Once perched on stands, I took closer note of the top-quality wood work and seamless joinery, the thick and engraved aluminium terminal plate secured with M8audio-branded bolts and quality binding posts. Bolt heads with the manufacturer's name on it are a rare sight even in far pricier products. This indicated how Mark was most serious about his work. I for one was very impressed.


For this review, my hardware context was the usual Asus UX305LA laptop streaming to the LampizatOr Golden Gate DAC with Psvane WE101D output glass, Trilogy 925 integrated or Goldmund/Job 225 handling amplification. AMR's DP-777SE made an appearance as well and reference speakers were my Boenicke W8 floorstanders. Now let's get some associated stereotypes out of the way. Hard tweeter domes are believed to be edgy and lit up, paper cones meaty, dense and bassy. Ports are near ubiquitous and a typical concern is potential boominess. The web presentation promised an involving listen that would be deeply musical, true to life for detail retrieval and dynamics, fatigue free and offer both bass slam and extension to cover all the bases - at least on paper. In practice, M8audio's Sweet Maxwell didn't play to any of the above stereotypes but quite accurately to Mark's promises even if those turned out to miss a key feature.


To begin with, if dense and dark sit on one side of the sonic spectrum where thick, fuzzy and syrupy become the extremes; then clear, lit up and shiny sit on the other, with edginess and hardness their extremes. Our Australian sat somewhere in-between but closer to the second polarity. Implying very informative openness, that description of course merely scratches the surface. To triangulate with components I've already reviewed, it wasn't LampizatOr's Golden Gate but the higher-tier Pacific stablemate; not Trilogy's 925 integrated but their 993+903 separates with increased resolution; not HifiMan'0s HE-1000v2 headphones but their twice-priced Susvara elders.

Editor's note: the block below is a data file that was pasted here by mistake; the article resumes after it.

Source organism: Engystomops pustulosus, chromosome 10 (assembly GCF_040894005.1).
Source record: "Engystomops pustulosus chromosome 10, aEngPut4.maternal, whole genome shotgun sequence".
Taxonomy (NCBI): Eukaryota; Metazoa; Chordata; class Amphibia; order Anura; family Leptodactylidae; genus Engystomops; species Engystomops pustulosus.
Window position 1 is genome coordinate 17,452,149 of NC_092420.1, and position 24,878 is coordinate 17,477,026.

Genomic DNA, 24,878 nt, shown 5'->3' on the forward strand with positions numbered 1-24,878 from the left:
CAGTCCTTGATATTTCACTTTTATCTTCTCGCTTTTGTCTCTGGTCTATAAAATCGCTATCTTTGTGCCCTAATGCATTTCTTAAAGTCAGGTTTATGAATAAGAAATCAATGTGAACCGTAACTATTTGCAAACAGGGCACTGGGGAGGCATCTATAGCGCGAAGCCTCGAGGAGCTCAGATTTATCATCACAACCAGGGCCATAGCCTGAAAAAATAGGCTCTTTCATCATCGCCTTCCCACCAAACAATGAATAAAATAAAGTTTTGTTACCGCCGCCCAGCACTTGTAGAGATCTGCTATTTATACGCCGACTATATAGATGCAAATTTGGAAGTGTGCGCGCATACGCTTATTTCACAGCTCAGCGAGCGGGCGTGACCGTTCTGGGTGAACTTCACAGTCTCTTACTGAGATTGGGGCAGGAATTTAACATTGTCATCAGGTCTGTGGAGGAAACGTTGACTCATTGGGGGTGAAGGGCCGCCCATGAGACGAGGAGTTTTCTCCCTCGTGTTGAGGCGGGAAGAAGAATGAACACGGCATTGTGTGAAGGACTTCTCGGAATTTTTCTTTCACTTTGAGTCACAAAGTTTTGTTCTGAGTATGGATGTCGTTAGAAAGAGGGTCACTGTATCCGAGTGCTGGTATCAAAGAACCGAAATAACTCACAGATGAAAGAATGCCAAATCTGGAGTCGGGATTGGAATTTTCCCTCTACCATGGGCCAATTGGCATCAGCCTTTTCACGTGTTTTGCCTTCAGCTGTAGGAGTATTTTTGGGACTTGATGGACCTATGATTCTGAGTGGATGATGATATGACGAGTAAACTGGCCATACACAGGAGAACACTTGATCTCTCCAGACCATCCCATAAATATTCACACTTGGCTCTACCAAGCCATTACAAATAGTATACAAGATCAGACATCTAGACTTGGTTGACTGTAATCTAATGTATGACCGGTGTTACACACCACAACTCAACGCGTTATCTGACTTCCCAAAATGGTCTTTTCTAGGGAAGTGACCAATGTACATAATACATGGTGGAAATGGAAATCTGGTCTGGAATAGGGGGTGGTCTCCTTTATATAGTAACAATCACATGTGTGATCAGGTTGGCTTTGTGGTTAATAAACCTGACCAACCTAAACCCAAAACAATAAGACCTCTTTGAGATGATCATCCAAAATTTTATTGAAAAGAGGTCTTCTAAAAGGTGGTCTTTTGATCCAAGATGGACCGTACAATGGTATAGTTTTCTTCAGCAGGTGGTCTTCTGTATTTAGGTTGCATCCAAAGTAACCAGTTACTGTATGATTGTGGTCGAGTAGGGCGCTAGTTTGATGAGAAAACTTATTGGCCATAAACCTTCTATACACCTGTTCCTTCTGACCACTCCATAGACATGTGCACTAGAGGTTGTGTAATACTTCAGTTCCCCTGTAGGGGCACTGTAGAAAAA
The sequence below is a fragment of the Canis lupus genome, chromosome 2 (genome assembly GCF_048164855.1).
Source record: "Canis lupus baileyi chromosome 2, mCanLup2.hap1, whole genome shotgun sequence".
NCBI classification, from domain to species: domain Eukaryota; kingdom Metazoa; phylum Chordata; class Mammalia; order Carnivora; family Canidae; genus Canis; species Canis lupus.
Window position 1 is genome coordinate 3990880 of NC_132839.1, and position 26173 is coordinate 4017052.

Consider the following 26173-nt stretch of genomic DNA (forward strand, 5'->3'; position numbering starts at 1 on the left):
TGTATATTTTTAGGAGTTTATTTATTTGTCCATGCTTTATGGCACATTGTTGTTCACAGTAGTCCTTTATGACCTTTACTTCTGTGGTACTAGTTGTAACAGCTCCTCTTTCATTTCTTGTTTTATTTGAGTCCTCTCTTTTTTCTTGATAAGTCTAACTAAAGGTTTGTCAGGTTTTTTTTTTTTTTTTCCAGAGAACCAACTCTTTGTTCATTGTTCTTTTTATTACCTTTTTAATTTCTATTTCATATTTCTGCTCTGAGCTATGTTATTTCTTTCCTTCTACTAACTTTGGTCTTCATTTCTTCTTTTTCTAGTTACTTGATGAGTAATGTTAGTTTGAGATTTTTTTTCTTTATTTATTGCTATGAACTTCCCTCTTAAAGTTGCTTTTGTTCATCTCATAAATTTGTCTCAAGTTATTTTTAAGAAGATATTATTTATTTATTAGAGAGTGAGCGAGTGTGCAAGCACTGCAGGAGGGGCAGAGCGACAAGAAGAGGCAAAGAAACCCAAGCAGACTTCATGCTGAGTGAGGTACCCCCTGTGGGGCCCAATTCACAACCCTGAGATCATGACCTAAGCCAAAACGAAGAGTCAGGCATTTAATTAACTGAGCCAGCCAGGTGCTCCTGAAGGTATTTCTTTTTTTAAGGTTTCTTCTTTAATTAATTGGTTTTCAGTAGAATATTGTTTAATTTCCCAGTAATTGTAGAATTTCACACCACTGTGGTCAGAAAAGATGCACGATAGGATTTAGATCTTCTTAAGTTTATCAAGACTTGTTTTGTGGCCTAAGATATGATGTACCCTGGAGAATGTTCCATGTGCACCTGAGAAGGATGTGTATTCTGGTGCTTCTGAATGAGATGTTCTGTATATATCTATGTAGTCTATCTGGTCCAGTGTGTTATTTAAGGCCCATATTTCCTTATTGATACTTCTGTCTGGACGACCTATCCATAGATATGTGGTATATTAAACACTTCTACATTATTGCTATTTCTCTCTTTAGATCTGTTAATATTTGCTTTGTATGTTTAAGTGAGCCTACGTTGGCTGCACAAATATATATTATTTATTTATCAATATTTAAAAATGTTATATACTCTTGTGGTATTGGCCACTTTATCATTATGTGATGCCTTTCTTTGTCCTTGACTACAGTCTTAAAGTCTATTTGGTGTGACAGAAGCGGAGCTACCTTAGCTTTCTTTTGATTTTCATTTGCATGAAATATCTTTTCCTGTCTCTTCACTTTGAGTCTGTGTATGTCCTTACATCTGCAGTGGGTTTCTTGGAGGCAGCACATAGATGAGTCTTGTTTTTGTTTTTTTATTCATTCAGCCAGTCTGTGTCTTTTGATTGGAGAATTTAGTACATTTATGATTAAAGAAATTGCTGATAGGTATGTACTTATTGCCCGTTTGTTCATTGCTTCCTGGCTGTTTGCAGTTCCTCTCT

That's because it combined great detail magnification with a high-quality experience across the board. As my first rodeo with Beryllium tweeters, it quickly became clear what their strengths were: great presence without any sharpness or metallic tint, unusually extended decays, great weightiness in the lower treble, no apparent struggle, emphasis or ‘heat'. In one of his articles, Srajan opined that quality tweeters are also about the things they don't do. After encountering these SB Acoustics Beryllium tweeters, I finally understood fully what he meant. All the stereotypes about hard tweeters simply didn't factor.


The Sweet Maxwell turned out to be very capable in the bass too and again also because of what it didn't do. The short form is that it complemented the higher bandwidth without any bloat. I could sense the ports but they remained remarkably calm regardless of placement where mine isn't an easy room. I started with my usual ±1.5 metres between ports and front wall. That was just a bit lean. Mark explained that Sweet Maxwell was tuned to work well in small spaces, hence with more boundary proximity. When I shortened the wall distance to 50 centimetres, extension and power increased without transforming into a bass monster. It's highly likely that many enthusiasts would still add a subwoofer.